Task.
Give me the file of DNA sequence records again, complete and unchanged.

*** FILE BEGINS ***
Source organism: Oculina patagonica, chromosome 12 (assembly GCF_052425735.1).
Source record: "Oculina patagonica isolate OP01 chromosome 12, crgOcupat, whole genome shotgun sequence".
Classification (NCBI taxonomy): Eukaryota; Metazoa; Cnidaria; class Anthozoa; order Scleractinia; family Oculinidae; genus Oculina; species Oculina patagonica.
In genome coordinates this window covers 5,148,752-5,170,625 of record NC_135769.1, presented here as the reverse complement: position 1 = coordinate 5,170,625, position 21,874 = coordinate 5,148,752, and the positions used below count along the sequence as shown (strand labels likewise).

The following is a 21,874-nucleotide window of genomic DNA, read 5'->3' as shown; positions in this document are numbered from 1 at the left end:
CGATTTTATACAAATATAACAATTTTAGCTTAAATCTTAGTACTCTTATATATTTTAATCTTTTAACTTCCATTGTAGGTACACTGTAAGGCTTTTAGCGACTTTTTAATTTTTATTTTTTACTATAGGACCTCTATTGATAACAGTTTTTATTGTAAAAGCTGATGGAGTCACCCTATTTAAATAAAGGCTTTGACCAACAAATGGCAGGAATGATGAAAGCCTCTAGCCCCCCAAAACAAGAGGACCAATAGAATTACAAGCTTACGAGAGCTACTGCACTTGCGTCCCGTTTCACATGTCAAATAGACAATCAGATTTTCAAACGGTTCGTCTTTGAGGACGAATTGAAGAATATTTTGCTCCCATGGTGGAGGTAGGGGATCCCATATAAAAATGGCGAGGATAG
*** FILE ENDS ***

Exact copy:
Source organism: Oculina patagonica, chromosome 12 (assembly GCF_052425735.1).
Source record: "Oculina patagonica isolate OP01 chromosome 12, crgOcupat, whole genome shotgun sequence".
Classification (NCBI taxonomy): Eukaryota; Metazoa; Cnidaria; class Anthozoa; order Scleractinia; family Oculinidae; genus Oculina; species Oculina patagonica.
In genome coordinates this window covers 5,148,752-5,170,625 of record NC_135769.1, presented here as the reverse complement: position 1 = coordinate 5,170,625, position 21,874 = coordinate 5,148,752, and the positions used below count along the sequence as shown (strand labels likewise).

The following is a 21,874-nucleotide window of genomic DNA, read 5'->3' as shown; positions in this document are numbered from 1 at the left end:
CGATTTTATACAAATATAACAATTTTAGCTTAAATCTTAGTACTCTTATATATTTTAATCTTTTAACTTCCATTGTAGGTACACTGTAAGGCTTTTAGCGACTTTTTAATTTTTATTTTTTACTATAGGACCTCTATTGATAACAGTTTTTATTGTAAAAGCTGATGGAGTCACCCTATTTAAATAAAGGCTTTGACCAACAAATGGCAGGAATGATGAAAGCCTCTAGCCCCCCAAAACAAGAGGACCAATAGAATTACAAGCTTACGAGAGCTACTGCACTTGCGTCCCGTTTCACATGTCAAATAGACAATCAGATTTTCAAACGGTTCGTCTTTGAGGACGAATTGAAGAATATTTTGCTCCCATGGTGGAGGTAGGGGATCCCATATAAAAATGGCGAGGATAG